The Media Council has upheld a complaint about this story after it ruled Newshub did not deal fairly with Wet Pets.
The SPCA is looking into a raft of shocking animal welfare claims made against a Palmerston North pet shop by ex-employees.
A Palmerston North local shared pictures from inside the WetPets store and expressed their concern about animal welfare on Facebook, sparking several ex-employees to come forward with more allegations.
The local, who Newshub has agreed not to name, said they visited the store after hearing about concerns for animal welfare at WetPets.
"I was absolutely shocked with how the pets were stored and I guess kept in the shop. There was a cat enclosure that I couldn't get close to because it absolutely reeked of urine."
The local said the blanket the cats were lying on "looked wet", and their shock continued when they saw six to 10 dogs kept in a small pod of kennels.
"They were all barking in despair as soon as you sort of approached the gate," they said.
"It's vile, shocking and questionable in terms of how this store is still trading and operating."
An ex-employee at WetPets made similar claims.
"There were dogs and cats who were very underfed," the ex-employee claimed.
"There are cats in cages behind the fish tanks that don't get fed or water for the whole day."
The ex-employee sent a video to Newshub showing several dead fish individually packed into zip-lock bags hanging up on a wall.
"I think they do it for a little laugh, because there's a post-it note that said 'oh you girls make me laugh' so I think they were doing it for a laugh."
They claimed employees were encouraged by management not to fill up the water bowl for the puppies after the dogs tipped them over and emptied the water out.
"One of the employees said we aren't allowed to fill them up because he's already tipped it out so that's enough for [the dog]. When [the employee] walked away I filled it up anyway because he was dehydrated," they said.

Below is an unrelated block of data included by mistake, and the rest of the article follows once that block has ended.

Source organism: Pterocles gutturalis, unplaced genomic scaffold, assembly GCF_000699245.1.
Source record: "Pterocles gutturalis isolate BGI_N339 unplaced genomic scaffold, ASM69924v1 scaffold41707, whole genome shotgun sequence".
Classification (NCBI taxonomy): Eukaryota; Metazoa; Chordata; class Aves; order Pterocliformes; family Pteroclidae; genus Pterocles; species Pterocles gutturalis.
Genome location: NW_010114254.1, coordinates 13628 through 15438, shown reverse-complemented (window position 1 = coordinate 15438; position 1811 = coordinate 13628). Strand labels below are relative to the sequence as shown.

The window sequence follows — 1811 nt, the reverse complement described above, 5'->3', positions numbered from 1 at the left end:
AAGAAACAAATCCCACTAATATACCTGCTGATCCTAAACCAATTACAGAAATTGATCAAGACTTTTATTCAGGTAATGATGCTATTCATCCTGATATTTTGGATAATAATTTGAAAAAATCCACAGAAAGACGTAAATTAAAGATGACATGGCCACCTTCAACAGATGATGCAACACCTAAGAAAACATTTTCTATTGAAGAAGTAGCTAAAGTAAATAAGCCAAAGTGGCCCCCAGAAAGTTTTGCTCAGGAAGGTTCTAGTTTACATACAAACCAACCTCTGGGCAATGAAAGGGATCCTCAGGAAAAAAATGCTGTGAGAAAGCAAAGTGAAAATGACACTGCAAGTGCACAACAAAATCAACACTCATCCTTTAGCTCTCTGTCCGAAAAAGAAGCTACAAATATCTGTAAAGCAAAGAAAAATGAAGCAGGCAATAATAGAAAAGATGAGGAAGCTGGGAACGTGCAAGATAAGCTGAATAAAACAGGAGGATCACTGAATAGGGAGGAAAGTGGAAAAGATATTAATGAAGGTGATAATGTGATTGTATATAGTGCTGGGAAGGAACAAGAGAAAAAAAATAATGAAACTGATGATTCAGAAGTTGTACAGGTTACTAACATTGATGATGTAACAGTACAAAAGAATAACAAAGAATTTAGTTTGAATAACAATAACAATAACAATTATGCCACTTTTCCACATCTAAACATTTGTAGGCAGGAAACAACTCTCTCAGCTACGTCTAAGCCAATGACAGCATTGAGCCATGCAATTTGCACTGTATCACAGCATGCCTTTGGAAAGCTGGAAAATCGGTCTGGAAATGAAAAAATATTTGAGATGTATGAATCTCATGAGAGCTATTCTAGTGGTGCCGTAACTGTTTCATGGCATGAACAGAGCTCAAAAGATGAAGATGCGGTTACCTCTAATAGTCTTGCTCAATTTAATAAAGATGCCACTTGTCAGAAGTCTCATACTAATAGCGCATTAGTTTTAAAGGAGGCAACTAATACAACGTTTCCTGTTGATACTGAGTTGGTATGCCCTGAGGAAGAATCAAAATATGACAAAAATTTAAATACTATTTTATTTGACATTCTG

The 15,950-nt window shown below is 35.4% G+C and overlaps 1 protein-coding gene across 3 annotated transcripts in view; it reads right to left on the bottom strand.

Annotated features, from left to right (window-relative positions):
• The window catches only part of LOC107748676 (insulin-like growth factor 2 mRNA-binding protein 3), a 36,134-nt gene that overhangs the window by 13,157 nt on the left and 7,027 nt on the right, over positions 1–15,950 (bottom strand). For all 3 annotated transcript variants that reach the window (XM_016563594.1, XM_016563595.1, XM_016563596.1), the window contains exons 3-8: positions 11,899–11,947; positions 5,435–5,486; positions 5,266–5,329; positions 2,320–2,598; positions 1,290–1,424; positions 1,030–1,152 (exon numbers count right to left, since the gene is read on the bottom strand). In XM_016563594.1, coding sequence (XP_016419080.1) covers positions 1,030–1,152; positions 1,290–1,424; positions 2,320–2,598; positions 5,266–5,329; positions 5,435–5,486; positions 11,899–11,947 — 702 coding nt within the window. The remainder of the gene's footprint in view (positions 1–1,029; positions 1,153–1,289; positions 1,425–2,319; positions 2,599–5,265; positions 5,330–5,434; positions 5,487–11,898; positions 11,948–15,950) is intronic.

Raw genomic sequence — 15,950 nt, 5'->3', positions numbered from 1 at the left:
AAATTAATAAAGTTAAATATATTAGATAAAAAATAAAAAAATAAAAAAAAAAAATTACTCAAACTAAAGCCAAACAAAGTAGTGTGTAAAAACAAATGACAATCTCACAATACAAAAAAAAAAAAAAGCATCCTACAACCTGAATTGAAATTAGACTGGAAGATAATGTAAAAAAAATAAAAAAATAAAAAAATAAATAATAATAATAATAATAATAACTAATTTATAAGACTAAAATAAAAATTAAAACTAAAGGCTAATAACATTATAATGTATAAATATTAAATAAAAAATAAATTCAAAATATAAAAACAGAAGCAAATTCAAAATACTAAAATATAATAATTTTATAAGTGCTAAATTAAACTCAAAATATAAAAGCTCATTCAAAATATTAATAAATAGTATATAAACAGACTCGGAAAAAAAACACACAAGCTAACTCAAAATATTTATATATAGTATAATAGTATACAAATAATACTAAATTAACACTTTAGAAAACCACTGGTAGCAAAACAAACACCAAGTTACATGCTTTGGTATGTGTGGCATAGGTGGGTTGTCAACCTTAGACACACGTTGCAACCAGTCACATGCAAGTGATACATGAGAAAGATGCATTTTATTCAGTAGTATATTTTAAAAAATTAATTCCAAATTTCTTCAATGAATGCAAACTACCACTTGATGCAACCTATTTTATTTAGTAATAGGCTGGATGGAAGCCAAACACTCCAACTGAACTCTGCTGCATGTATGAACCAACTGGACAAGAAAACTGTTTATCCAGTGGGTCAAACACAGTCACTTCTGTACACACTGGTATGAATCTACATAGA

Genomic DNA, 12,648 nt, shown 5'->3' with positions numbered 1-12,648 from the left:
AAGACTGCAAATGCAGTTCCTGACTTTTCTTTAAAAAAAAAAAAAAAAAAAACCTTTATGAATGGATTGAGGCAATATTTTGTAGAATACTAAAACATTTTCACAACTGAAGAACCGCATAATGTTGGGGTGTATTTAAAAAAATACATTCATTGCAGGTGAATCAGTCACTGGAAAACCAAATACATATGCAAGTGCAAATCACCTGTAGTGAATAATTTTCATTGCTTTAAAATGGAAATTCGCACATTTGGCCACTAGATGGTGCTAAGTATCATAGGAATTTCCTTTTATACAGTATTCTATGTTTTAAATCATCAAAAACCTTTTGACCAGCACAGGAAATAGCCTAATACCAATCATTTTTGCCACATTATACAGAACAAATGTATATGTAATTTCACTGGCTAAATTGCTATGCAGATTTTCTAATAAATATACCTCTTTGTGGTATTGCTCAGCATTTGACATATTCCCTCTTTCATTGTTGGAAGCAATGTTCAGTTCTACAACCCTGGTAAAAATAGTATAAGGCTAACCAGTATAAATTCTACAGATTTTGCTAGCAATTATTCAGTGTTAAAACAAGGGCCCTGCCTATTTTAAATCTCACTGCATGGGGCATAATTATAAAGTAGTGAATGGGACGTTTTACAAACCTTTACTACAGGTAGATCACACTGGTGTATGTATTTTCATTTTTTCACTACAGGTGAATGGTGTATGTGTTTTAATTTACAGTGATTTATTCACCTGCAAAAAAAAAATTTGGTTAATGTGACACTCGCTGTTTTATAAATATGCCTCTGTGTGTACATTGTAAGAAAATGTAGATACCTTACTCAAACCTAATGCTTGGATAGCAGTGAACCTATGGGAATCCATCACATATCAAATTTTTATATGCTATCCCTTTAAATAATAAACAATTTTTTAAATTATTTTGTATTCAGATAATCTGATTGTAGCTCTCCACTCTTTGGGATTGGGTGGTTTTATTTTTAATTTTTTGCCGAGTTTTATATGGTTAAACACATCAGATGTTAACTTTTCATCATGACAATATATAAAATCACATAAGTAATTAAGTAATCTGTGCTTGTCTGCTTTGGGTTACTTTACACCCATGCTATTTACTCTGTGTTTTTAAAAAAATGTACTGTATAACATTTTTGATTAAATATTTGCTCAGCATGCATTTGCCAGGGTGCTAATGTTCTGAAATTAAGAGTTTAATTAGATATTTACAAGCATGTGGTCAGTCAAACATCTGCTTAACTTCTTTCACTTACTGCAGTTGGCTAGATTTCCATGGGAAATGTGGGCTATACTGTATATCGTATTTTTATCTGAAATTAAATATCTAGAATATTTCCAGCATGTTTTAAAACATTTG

"We had a couple of people complain about the dogs not having any water and panting quite a lot, they were like: 'we will take care of that' and they never did."
Another ex-employee claimed in the time they worked there, the pet shop lacked a process for dealing with dead animals.
"If any other animal passed away like rabbits or guinea pigs we would put them in the skip bin," they said.
"We would just get told to bin them."
The ex-employee claimed when it came to hygiene and cleaning enclosures, staff were forced to rush as quickly as possible before the store opened.
"Just trying to quickly clean out the enclosure area, doing a half-arsed job and not actually cleaning it at all," they claimed.
"It's mainly just like dirty newspaper, not cleaning the walls of the puppy pens."
"I'm not doing this to get at the owners, it's purely for animal welfare," they added.
A recent employee claimed the owner yells "shut the f*** up" when the dogs would cry.
They added each morning dead fish are pulled out of the tanks.
The SPCA said enquiries are being made at WetPets after concerns were raised.
"SPCA is concerned by the allegations and are making enquiries," Inspectorate team leader Ben Lakomy said in a statement.
The SPCA couldn't go into detail about their investigation but said "pet shops must ensure that they can continuously and adequately provide for the physical, health and behavioural needs of animals in their care".
Newshub put the allegations to the pet store's owner. The questions were passed on to his wife Debbie, who categorically denied the claims.
She said staff have previously been rushed to clean animal enclosures because they were taking too long.
"You need to move, you cannot doddle. You have to hurry up and get the job done."
Debbie said the hygiene and cleanliness of enclosures aren't an issue.
"The paper is taken out [of the pens]. They've got bleach, boiling hot water that you cannot touch and the walls are scrubbed with disinfectant," she said.
Debbie said there is no issue with the SPCA making enquiries and is confident animal welfare is up to standard.
She strongly denied claims that employees were encouraged not to refill the puppy's water bowls.
"That's absolutely ridiculous, that's the dumbest thing I've heard in my life. Why would you do that for?" she said.
Debbie couldn't explain why dead fish were put in zip-lock bags and hung up on the wall.
"Sorry I don't know. I can make a phone call to see where it is, but I have no clue. I can get them [employees] to send me a photo because there would be no reason for fish to be on the wall."
"It's not a wall full of fish it's one fish. I think one of the girls has a warped sense of humour. This photo could be 20 years old and I wasn't there."